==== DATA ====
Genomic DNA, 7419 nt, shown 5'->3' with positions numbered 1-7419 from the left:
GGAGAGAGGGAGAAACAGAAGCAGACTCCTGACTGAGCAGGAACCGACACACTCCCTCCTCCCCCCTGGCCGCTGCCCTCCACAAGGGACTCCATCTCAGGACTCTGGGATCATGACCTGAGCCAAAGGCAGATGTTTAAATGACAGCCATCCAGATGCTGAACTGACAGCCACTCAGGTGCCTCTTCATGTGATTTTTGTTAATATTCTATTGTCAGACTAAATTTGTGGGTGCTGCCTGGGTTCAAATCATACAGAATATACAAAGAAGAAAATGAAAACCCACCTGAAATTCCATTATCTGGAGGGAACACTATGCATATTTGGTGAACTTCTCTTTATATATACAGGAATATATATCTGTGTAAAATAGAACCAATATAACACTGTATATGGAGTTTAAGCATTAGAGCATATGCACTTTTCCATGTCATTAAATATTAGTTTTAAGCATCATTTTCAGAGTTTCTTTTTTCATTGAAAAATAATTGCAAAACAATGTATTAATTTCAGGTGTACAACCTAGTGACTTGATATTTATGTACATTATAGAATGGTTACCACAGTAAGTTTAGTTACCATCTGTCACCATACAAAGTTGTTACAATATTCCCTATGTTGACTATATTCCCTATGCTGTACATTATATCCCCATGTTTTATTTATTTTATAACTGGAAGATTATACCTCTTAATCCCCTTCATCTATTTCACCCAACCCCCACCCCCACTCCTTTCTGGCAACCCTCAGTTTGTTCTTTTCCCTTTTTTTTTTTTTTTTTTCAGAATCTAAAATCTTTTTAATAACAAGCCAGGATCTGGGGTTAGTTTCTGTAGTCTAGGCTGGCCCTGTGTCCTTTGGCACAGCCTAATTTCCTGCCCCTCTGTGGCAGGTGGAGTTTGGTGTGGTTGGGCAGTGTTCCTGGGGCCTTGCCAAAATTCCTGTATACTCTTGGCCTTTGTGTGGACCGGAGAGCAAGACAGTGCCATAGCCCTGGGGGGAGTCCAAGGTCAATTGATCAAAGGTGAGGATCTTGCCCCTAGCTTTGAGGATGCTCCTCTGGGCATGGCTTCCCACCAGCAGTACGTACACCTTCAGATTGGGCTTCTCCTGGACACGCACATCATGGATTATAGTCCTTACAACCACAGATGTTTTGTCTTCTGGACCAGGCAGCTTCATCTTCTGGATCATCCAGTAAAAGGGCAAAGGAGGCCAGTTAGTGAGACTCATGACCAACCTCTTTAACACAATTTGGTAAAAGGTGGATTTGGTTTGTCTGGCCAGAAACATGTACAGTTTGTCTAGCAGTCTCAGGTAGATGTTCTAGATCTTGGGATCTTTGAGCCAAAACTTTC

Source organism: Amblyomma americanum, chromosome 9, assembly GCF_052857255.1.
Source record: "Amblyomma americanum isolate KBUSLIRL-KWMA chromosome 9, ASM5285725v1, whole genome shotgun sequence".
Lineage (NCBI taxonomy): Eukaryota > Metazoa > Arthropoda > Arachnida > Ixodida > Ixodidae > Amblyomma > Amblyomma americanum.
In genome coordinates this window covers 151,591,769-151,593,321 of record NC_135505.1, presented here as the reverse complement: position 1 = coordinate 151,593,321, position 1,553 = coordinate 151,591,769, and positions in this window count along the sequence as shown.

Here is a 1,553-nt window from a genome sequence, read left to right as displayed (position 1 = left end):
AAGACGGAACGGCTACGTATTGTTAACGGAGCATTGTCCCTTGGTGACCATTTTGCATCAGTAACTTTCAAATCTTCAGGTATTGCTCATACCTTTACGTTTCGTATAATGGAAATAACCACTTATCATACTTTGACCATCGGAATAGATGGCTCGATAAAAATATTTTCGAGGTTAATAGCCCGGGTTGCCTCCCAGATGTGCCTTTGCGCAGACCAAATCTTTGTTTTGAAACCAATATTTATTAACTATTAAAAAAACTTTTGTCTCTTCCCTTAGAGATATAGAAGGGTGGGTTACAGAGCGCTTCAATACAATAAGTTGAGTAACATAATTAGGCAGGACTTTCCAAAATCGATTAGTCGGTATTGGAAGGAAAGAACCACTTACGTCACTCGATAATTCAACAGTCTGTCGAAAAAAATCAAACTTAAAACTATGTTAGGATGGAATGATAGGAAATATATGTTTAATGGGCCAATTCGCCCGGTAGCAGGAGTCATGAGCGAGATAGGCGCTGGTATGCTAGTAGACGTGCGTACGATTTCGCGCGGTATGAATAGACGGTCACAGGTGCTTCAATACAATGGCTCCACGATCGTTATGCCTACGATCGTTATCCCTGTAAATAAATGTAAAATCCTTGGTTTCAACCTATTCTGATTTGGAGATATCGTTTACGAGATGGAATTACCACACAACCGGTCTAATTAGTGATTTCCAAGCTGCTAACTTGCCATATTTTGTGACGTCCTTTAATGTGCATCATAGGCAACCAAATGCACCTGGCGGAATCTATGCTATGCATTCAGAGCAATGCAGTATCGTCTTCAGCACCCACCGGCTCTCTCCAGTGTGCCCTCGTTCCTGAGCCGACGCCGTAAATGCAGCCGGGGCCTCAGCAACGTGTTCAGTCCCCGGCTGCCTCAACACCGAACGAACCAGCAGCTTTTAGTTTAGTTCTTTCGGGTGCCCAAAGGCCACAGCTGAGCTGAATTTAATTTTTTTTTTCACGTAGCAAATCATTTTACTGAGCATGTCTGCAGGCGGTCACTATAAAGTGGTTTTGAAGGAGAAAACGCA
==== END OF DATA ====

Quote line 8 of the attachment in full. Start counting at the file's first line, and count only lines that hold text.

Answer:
AAGACGGAACGGCTACGTATTGTTAACGGAGCATTGTCCCTTGGTGACCATTTTGCATCAGTAACTTTCAAATCTTCAGGTATTGCTCATACCTTTACGTTTCGTATAATGGAAATAACCACTTATCATACTTTGACCATCGGAATAGATGGCTCGATAAAAATATTTTCGAGGTTAATAGCCCGGGTTGCCTCCCAGATGTGCCTTTGCGCAGACCAAATCTTTGTTTTGAAACCAATATTTATTAACTATTAAAAAAACTTTTGTCTCTTCCCTTAGAGATATAGAAGGGTGGGTTACAGAGCGCTTCAATACAATAAGTTGAGTAACATAATTAGGCAGGACTTTCCAAAATCGATTAGTCGGTATTGGAAGGAAAGAACCACTTACGTCACTCGATAATTCAACAGTCTGTCGAAAAAAATCAAACTTAAAACTATGTTAGGATGGAATGATAGGAAATATATGTTTAATGGGCCAATTCGCCCGGTAGCAGGAGTCATGAGCGAGATAGGCGCTGGTATGCTAGTAGACGTGCGTACGATTTCGCGCGGTATGAATAGACGGTCACAGGTGCTTCAATACAATGGCTCCACGATCGTTATGCCTACGATCGTTATCCCTGTAAATAAATGTAAAATCCTTGGTTTCAACCTATTCTGATTTGGAGATATCGTTTACGAGATGGAATTACCACACAACCGGTCTAATTAGTGATTTCCAAGCTGCTAACTTGCCATATTTTGTGACGTCCTTTAATGTGCATCATAGGCAACCAAATGCACCTGGCGGAATCTATGCTATGCATTCAGAGCAATGCAGTATCGTCTTCAGCACCCACCGGCTCTCTCCAGTGTGCCCTCGTTCCTGAGCCGACGCCGTAAATGCAGCCGGGGCCTCAGCAACGTGTTCAGTCCCCGGCTGCCTCAACACCGAACGAACCAGCAGCTTTTAGTTTAGTTCTTTCGGGTGCCCAAAGGCCACAGCTGAGCTGAATTTAATTTTTTTTTTCACGTAGCAAATCATTTTACTGAGCATGTCTGCAGGCGGTCACTATAAAGTGGTTTTGAAGGAGAAAACGCA